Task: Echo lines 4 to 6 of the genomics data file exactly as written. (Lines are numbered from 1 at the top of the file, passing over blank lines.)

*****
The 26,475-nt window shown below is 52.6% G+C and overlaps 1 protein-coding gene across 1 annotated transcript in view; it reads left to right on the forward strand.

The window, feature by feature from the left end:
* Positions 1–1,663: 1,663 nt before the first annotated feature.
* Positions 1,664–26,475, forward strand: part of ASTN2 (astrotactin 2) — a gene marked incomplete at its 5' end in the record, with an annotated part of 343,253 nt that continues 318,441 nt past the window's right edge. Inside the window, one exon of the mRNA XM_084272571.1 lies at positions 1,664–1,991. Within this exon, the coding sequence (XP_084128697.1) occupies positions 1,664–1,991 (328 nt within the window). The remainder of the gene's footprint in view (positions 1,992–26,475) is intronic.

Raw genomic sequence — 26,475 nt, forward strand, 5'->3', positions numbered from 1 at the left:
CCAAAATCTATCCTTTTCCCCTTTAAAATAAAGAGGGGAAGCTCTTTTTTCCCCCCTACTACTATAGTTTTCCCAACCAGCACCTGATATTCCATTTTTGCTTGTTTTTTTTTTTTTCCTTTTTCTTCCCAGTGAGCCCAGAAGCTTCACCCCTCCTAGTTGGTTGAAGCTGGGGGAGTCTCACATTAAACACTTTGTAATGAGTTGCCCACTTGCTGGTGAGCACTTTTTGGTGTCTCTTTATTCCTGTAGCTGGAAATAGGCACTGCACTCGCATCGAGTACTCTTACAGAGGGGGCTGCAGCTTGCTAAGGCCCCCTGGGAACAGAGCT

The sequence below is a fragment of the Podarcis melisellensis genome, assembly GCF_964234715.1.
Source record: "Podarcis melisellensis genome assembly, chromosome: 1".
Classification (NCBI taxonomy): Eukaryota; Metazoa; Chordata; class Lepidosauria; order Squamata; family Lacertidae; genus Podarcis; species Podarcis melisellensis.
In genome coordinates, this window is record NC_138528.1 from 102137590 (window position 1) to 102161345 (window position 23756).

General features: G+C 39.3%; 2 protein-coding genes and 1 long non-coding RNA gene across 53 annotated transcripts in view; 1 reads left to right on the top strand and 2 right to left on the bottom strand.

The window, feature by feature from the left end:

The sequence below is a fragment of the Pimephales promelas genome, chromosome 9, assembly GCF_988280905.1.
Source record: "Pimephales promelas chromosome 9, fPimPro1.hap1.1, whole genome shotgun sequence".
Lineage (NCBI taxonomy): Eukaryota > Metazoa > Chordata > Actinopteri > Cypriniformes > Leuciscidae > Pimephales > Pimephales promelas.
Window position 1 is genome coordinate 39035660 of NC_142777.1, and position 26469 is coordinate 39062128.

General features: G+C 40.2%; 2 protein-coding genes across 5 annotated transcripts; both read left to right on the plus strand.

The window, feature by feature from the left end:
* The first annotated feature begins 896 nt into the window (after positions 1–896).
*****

* Positions 1,664–26,475, forward strand: part of ASTN2 (astrotactin 2) — a gene marked incomplete at its 5' end in the record, with an annotated part of 343,253 nt that continues 318,441 nt past the window's right edge. Inside the window, one exon of the mRNA XM_084272571.1 lies at positions 1,664–1,991. Within this exon, the coding sequence (XP_084128697.1) occupies positions 1,664–1,991 (328 nt within the window). The remainder of the gene's footprint in view (positions 1,992–26,475) is intronic.

Raw genomic sequence — 26,475 nt, forward strand, 5'->3', positions numbered from 1 at the left:
CCAAAATCTATCCTTTTCCCCTTTAAAATAAAGAGGGGAAGCTCTTTTTTCCCCCCTACTACTATAGTTTTCCCAACCAGCACCTGATATTCCATTTTTGCTTGTTTTTTTTTTTTTCCTTTTTCTTCCCAGTGAGCCCAGAAGCTTCACCCCTCCTAGTTGGTTGAAGCTGGGGGAGTCTCACATTAAACACTTTGTAATGAGTTGCCCACTTGCTGGTGAGCACTTTTTGGTGTCTCTTTATTCCTGTAGCTGGAAATAGGCACTGCACTCGCATCGAGTACTCTTACAGAGGGGGCTGCAGCTTGCTAAGGCCCCCTGGGAACAGAGCT